Dividing mixed fractions is the same as multiplying by the reciprocal or inverse.

## Dividing Fractions:

To divide a fraction by a fraction to divide a fraction by a whole number (except for zero!) or divide a fraction by a mixed number, the procedure is straightforward:

*“Invert (turn upside down) the divisor and then multiply.”*

When you look at the division symbol, **÷, **you are looking at the structure of a fraction, because fractions are division problems. The bottom number in a fraction, the denominator, tells you what group is being used. The top number, the numerator, tells you the quantity of that group that is present. So, the fraction 1/2 (one-half), can be said in words such as, “How many groups of 2 are there in 1?” The answer is “one half a group of 2 is in 1.” This is why all fractions that have the same number in their numerator and denominator always equal one. How many groups of 2 are there in 2? There is one group of 2 in 2. How many groups of a million are there in a million? There is one group of a million in a million. Conversely, the fraction 10/5 = 2 because there are two groups of five in the number ten. Using division nomenclature, we can also express this as “1 divided by 2 equals 1/2” or “10 divided by 5 equals 2”.

So, now let’s demonstrate why dividing a fraction by a fraction yields a larger number. We can divide 1/2 by 1/8 for example. Using the words above, this can be stated as “How many 1/8ths are there in 1/2?” There are four groups of 1/8 in one-half. Having a pizza handy would instantly make this clear. A pizza cut into 8 slices means each slice is 1/8th of the pie. How many slices (1/8ths) are there in 1/2 the pizza? There are 4, of course. The bottom line is, given the same numerator, the smaller the denominator is, the higher the result will be; since you are making the group smaller, there will be more complete groups in the numerator. Let’s go back to the pizza again. This time, the pizzeria cut the pie you ordered into 16 slices. Now, one slice is 1/16th of the pie. So, how many slices (1/16ths) are there in 1/2 the pie? 8! Because the group is now smaller (1/16th instead of 1/8th), the same amount of pizza (1/2 the pie) will have more complete groups (8 instead of 4). If the pie was cut into 100 slices, how many 1/100ths would there be in 1/2 the pie? You’re right, there would be 50.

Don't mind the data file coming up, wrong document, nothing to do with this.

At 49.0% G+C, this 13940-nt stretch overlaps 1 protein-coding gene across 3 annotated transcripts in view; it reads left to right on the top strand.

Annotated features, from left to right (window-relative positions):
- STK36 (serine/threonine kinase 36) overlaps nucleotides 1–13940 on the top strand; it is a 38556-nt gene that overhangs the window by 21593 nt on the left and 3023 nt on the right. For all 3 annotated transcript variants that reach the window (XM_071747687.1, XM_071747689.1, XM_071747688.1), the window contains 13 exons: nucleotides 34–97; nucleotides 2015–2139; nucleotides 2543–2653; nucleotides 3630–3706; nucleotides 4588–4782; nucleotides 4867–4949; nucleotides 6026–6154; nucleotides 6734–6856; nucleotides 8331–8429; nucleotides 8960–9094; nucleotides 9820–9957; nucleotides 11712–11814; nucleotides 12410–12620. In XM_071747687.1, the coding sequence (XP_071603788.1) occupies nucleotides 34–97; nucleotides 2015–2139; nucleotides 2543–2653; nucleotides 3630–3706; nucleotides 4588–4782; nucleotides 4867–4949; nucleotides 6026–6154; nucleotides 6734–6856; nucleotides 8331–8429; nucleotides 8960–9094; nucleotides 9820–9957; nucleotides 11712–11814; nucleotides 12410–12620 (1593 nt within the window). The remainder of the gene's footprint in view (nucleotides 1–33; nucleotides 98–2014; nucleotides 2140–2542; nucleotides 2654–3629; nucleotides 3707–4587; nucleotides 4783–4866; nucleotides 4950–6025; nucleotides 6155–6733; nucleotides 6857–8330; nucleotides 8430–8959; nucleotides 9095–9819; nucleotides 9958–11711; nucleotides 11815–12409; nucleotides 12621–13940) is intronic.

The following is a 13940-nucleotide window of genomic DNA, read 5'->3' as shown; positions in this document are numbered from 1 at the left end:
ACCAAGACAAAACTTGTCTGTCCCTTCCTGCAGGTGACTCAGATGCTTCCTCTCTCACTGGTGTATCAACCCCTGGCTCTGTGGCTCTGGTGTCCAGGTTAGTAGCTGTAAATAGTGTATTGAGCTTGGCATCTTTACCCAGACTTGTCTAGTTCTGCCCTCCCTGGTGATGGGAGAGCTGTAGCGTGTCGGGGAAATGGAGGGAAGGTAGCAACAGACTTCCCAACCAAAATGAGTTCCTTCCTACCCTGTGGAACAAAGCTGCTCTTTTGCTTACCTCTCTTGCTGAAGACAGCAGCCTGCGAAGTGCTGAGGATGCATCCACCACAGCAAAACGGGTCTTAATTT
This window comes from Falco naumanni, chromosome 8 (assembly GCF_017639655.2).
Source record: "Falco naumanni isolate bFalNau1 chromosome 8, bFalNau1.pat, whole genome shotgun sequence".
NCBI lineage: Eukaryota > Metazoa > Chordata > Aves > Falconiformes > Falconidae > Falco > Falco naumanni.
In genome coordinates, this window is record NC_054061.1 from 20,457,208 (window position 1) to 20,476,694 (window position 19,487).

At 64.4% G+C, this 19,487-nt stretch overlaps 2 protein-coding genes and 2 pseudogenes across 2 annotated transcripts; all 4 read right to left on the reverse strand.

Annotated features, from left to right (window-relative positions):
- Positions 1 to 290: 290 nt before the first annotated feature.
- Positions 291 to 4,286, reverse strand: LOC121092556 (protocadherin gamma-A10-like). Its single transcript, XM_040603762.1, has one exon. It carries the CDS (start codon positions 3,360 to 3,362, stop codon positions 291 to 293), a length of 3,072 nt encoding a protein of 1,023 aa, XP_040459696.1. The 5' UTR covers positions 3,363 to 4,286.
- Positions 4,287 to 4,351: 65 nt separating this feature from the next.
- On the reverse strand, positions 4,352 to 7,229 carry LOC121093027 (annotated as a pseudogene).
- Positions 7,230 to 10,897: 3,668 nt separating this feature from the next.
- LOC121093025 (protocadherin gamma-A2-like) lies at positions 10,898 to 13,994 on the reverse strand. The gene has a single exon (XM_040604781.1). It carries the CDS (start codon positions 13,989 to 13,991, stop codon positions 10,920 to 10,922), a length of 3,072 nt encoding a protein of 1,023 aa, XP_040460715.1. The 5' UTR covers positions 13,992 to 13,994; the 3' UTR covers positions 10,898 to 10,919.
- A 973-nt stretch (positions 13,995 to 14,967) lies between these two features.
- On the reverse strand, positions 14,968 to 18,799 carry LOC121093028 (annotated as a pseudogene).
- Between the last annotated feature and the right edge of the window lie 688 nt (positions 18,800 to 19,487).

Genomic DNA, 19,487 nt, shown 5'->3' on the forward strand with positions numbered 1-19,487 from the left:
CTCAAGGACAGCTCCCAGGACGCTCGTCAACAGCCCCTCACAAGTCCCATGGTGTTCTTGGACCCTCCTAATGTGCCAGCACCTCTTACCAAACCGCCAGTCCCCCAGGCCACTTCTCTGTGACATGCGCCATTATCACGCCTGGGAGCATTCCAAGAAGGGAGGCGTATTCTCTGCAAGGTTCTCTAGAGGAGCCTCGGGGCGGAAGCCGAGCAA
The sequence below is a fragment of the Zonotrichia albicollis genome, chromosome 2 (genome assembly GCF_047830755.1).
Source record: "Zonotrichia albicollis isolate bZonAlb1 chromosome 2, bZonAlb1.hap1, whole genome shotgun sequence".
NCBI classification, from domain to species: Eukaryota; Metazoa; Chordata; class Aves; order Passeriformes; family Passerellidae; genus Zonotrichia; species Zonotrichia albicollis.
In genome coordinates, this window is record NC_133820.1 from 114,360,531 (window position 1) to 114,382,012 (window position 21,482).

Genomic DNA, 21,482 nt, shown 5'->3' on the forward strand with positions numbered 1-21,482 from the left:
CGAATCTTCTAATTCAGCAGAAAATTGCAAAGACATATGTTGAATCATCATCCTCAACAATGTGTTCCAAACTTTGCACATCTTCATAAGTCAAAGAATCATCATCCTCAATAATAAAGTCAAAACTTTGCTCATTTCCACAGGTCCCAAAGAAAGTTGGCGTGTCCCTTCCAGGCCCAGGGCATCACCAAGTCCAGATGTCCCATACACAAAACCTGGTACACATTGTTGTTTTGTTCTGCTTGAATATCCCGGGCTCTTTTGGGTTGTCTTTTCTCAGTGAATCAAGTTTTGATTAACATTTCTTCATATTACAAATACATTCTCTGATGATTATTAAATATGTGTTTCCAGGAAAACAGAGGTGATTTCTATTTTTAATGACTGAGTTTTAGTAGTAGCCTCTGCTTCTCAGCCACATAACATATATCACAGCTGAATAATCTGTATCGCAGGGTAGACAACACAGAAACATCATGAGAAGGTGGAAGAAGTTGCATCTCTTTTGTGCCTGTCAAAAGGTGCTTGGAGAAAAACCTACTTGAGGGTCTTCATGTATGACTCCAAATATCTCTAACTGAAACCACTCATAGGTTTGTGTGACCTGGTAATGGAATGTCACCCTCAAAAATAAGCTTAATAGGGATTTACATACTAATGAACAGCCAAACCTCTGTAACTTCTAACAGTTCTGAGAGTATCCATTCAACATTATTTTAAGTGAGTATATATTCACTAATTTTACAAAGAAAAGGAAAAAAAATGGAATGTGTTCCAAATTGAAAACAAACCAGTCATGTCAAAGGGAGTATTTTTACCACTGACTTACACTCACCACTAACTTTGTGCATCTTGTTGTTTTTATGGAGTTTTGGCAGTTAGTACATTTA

*Examples*:

1/2 ÷ 2/3 = 1/2 × 3/2 = (1 × 3)/(2 × 2) = **3/4**

1/2 ÷ 6 = 1/2 × 1/6 = (1 × 1)/(2 × 6) = **1/12**

3/4 ÷ 1¾ = 3/4 ÷ 7/4 = 3/4 × 4/7

= 3/4 × 4/7

= (3 × 1)/(1 × 7) (the 4’s cancelled each other)

= **3/7**

## Dividing Mixed Fractions:

Consider the example of dividing mixed fractions, Justin’s favorite hiking trail is 6^{1}_{2} miles long, and takes 234 hours^{3}_{4}hours to complete. How many miles is Justin covering, on average, per hour?

Since we are looking for an answer with the units of miles per hour, we must divide the given miles by the given hours:

6^{1}/_{2} ÷ 2^{3}/_{4}

let’s convert each mixed number to an improper fraction and rewrite the problem:

^{13}/_{2} ÷^{11}/_{4}

we change the division of a fraction to multiplication of the inverse (or reciprocal):

^{13}/_{2}• ^{4}/_{11}

Noting that we can cross-cancel the 2 with the 4, we can simplify the problem to

^{13}/_{1}•^{2}/_{11} = 26/11

= 2^{4}/_{11} miles/hour

**Note:** when performing a division of fractions, you should not perform any cross cancelling until you have converted the problem to a multiplication of fractions.

## Dividing Fractions with Variables:

26 ÷ ^{𝑥}/_{3}= 26•^{3}/_{x} = ^{78}/_{x}

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